(No, that would not be in the world...)
Reading the chicken entrails that are the salary/job descriptions of university executives is difficult. No doubt this is deliberate, and not done to protect the innocent. Those at the U can have a look at the numbers themselves via the ejournals function of the U of M library. Unfortunately the general public does not have ready access to the database. Therefore, I post this data as a public service.
Gee - Ohio State - $1,346,225 [sic(k)]
Coleman - Michigan - $760,196
Bruininks - Minnesota - $733,421less 5% - 696,750
less 10% - 660,079
Spanier - Penn State - $611,367
Mason - Iowa - 583,000
Simon - Michigan State $572,000
Cordova - Purdue - 501,000
McRobbie - Indiana - 484,000
Herman - Illinois - $427,500
Riley - Wisconsin - $358,745
A couple of things stand out. Two institutions that are consistently ranked near the top of the BigTen, Illinois and Wisconsin, have the lowest executive compensation!
Gordon Gee is obviously overpaid. He has jacked up his salary by being a serial university president, starting at a very young age. One could argue that Mary Sue Coleman, the president of Michigan deserves the salary she gets, considering the academic ranking of that institution.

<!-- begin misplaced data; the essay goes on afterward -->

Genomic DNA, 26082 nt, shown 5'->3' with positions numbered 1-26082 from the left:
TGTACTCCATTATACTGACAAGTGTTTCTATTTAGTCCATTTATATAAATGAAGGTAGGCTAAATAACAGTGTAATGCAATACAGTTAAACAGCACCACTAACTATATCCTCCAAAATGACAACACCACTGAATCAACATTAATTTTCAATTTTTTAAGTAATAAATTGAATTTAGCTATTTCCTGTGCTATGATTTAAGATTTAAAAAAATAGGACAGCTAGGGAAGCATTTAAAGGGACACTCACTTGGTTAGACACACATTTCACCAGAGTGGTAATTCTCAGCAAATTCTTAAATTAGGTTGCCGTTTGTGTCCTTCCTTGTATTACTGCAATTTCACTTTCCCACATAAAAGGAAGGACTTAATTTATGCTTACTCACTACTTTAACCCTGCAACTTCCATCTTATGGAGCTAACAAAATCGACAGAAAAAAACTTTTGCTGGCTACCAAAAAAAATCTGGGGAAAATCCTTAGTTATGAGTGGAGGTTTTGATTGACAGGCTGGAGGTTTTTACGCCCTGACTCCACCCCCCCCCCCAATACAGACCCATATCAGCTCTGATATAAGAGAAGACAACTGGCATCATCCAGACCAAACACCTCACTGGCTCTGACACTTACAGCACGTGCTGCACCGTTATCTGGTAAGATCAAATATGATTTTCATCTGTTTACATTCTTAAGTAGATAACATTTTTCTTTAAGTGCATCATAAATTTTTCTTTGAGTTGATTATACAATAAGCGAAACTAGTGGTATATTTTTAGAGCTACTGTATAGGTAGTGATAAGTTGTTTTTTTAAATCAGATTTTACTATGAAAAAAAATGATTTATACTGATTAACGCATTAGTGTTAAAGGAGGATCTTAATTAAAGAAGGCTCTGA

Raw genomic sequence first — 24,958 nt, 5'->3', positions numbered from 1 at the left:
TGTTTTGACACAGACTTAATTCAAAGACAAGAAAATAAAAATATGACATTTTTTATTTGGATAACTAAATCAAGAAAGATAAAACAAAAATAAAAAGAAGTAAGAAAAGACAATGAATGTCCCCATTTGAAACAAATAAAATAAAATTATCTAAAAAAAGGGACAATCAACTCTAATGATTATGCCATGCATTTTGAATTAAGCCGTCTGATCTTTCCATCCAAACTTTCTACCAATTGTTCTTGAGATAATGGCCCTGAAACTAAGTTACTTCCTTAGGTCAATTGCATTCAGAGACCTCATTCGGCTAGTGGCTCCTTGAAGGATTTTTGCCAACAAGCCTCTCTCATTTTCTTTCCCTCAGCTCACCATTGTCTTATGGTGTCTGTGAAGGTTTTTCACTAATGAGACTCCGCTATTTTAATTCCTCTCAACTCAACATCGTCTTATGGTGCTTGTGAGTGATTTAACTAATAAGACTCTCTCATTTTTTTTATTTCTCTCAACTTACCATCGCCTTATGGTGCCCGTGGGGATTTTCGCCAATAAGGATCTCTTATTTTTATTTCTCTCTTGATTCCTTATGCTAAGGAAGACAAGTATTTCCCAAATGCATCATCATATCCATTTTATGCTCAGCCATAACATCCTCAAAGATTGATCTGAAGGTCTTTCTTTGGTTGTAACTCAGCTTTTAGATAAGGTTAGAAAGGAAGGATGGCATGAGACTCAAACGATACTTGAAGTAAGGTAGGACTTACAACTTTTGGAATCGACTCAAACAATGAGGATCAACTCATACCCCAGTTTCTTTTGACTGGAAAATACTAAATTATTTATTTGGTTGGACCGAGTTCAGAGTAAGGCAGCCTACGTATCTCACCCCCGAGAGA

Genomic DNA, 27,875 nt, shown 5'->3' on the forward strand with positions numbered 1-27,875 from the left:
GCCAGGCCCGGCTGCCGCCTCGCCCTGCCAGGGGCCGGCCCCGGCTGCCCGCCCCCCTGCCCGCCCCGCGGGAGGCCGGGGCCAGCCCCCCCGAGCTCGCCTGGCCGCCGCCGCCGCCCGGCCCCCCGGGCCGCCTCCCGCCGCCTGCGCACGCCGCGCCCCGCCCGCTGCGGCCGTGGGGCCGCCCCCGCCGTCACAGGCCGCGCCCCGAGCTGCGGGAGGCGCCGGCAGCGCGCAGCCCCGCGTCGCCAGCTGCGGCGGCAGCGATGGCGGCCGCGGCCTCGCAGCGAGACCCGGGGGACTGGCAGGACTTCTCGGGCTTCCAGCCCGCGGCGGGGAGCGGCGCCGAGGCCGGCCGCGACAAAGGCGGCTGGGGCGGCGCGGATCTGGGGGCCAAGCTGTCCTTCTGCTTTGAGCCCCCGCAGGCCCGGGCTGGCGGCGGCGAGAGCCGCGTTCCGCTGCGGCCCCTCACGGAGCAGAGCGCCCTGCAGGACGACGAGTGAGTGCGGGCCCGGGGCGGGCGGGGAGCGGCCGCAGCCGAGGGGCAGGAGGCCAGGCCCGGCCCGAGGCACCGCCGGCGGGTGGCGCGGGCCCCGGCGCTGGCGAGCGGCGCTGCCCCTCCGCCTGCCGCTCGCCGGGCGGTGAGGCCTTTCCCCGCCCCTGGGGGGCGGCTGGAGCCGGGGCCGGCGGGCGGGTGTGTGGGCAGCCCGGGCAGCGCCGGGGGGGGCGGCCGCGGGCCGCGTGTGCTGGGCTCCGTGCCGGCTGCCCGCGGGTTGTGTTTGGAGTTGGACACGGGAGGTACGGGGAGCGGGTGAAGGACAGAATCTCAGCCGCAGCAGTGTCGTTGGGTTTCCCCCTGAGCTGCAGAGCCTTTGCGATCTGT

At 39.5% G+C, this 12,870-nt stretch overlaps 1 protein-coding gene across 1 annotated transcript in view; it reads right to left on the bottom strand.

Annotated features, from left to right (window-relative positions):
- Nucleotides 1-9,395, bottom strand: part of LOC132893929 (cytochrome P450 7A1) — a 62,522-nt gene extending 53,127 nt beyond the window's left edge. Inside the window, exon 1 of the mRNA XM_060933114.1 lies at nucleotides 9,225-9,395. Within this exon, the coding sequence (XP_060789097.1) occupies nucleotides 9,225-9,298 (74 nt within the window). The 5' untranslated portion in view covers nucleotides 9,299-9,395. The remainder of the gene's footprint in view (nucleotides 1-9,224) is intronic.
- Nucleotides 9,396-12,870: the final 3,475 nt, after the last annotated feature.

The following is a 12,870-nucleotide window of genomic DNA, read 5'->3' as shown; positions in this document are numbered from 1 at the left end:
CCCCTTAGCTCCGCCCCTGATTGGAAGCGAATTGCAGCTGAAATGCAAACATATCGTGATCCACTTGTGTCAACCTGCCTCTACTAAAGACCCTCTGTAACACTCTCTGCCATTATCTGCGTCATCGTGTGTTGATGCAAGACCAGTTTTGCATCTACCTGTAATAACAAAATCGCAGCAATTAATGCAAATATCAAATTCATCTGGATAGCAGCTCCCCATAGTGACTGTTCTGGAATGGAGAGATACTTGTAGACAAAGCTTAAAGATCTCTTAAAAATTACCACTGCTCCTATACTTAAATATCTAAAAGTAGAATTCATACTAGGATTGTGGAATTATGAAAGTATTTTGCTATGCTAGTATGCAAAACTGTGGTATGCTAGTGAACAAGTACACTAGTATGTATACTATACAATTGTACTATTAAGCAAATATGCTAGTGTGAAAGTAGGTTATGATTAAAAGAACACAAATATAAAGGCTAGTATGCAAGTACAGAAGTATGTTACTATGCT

But the other salary that stands out, besides those of Gee, Herman, and Reilly, is that of OurLeader. He is apparently being paid considerably more than the Penn State president even though one could argue that Penn State cleans our clock in a number of areas important to a land grant institution, especially graduation rate.
A voluntary salary cut of five percent as previously suggested, would be a good way to demonstrate OurLeader's Gopher spirit. It would seem such a cut would do nothing to alter his salary ranking in the Big Ten. Even ten percent would not, as illustrated above.